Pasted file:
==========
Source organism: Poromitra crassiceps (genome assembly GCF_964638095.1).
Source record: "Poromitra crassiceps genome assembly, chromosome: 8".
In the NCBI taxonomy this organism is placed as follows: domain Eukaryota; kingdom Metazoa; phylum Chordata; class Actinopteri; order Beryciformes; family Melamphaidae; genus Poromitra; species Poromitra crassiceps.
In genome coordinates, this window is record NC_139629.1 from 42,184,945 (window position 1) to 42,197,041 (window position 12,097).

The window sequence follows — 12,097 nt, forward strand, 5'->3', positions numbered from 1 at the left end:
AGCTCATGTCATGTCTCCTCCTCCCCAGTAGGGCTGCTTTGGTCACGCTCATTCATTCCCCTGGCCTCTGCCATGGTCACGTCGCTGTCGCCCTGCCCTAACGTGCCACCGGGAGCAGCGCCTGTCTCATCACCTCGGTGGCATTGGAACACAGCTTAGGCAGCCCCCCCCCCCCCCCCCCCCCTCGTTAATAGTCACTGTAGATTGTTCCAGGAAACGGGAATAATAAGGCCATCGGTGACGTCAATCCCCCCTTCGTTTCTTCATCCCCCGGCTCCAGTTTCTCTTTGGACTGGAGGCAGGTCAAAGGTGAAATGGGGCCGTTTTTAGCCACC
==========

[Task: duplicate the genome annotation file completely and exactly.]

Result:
Source organism: Poromitra crassiceps (genome assembly GCF_964638095.1).
Source record: "Poromitra crassiceps genome assembly, chromosome: 8".
In the NCBI taxonomy this organism is placed as follows: domain Eukaryota; kingdom Metazoa; phylum Chordata; class Actinopteri; order Beryciformes; family Melamphaidae; genus Poromitra; species Poromitra crassiceps.
In genome coordinates, this window is record NC_139629.1 from 42,184,945 (window position 1) to 42,197,041 (window position 12,097).

The window sequence follows — 12,097 nt, forward strand, 5'->3', positions numbered from 1 at the left end:
AGCTCATGTCATGTCTCCTCCTCCCCAGTAGGGCTGCTTTGGTCACGCTCATTCATTCCCCTGGCCTCTGCCATGGTCACGTCGCTGTCGCCCTGCCCTAACGTGCCACCGGGAGCAGCGCCTGTCTCATCACCTCGGTGGCATTGGAACACAGCTTAGGCAGCCCCCCCCCCCCCCCCCCCCCTCGTTAATAGTCACTGTAGATTGTTCCAGGAAACGGGAATAATAAGGCCATCGGTGACGTCAATCCCCCCTTCGTTTCTTCATCCCCCGGCTCCAGTTTCTCTTTGGACTGGAGGCAGGTCAAAGGTGAAATGGGGCCGTTTTTAGCCACC